As an engineer and surveyor, William Smith’s (1769–1839) travels acquainted him intimately with much of England’s countryside. As he investigated roads, quarries, mines, and canals, Smith recognized and traced out numerous sedimentary rock units, in which he noticed that each successive unit contained its own diagnostic assemblage of fossils. Smith’s discovery that strata may be identified by the fossils they contain became known as the law of faunal succession. Henceforth, fossils became a new tool by which geologists could distinguish rock units of different ages from one another. Faunal succession became a unifying principle by which rock units are categorized and recognized widely.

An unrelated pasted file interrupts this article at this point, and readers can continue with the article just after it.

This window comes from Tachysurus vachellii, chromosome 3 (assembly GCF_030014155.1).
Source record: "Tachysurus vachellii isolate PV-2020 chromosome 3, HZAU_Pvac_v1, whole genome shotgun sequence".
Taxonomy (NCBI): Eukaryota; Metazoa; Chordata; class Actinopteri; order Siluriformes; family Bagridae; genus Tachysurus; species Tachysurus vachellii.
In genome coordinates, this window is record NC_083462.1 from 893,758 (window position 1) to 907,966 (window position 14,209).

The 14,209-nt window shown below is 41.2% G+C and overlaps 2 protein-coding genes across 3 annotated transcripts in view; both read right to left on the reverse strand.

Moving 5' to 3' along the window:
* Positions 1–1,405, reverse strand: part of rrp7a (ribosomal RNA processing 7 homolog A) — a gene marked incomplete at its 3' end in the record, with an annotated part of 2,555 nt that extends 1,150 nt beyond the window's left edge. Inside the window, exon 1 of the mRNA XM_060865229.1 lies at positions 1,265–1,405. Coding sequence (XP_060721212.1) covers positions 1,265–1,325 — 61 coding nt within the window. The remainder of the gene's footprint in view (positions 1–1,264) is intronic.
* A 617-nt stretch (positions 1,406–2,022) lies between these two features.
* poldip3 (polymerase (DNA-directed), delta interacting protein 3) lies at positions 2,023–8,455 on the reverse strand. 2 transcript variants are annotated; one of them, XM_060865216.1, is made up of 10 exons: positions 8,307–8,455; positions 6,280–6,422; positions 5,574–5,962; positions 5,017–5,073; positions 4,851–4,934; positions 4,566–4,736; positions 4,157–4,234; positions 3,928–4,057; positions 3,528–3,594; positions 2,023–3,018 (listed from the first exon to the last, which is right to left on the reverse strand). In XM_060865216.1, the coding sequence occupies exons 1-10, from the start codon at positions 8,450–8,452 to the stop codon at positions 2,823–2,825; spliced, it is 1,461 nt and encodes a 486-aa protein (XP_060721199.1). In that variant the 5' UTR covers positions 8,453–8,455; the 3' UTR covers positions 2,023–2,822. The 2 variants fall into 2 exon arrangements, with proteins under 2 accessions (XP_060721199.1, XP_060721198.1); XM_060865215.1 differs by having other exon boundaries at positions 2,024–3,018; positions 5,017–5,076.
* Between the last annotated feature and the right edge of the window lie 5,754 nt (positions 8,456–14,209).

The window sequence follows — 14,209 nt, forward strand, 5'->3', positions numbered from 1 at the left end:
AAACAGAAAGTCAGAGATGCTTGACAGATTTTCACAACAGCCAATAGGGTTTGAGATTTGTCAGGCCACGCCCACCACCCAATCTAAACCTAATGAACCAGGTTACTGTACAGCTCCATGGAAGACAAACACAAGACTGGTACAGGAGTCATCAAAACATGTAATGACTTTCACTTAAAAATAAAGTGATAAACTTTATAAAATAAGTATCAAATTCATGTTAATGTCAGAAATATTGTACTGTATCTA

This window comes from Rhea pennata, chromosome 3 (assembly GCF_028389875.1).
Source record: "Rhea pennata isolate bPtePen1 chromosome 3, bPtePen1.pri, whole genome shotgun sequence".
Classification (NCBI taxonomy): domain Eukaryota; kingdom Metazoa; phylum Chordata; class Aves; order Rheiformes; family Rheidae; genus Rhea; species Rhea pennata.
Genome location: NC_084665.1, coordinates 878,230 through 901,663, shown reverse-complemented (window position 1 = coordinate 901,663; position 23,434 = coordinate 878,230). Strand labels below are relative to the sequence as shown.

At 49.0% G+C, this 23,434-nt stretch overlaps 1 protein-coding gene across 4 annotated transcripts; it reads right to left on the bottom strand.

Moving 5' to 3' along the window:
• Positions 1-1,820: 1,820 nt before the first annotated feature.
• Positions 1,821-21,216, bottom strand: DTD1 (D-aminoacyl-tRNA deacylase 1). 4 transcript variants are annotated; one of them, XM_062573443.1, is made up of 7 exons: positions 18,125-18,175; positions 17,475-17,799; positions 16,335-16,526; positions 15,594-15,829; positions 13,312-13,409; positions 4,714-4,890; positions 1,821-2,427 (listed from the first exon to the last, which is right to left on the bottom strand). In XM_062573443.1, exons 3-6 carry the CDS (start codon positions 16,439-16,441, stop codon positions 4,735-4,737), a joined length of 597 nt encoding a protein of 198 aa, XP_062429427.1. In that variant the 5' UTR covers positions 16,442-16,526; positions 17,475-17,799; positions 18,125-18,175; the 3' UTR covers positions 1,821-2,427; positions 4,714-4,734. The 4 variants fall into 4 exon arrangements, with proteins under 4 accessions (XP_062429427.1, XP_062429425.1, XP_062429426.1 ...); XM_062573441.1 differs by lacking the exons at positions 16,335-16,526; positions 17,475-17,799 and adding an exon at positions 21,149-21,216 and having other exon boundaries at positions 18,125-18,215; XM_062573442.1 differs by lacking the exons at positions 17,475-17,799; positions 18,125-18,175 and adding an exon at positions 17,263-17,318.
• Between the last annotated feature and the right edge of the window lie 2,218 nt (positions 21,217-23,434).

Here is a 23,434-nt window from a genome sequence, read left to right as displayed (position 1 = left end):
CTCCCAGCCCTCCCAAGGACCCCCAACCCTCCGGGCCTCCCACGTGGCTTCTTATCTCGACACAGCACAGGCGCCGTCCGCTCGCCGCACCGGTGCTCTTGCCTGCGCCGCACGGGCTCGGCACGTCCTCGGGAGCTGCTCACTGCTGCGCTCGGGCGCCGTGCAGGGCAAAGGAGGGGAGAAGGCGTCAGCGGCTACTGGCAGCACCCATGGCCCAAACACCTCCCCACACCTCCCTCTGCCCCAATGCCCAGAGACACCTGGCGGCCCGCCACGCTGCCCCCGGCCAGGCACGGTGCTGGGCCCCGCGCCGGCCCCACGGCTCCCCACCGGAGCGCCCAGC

This important principle raised questions about ancient life that were not easily answered at Smith’s time, but even without answers to these questions, correlation between distant localities now became feasible. A method was established to assign a stratigraphic classification based on time relations of strata rather than on rock types, which was previously thought to indicate age. In short, this was the key discovery that stratigraphic geology needed in order to progress further (Eicher 1976).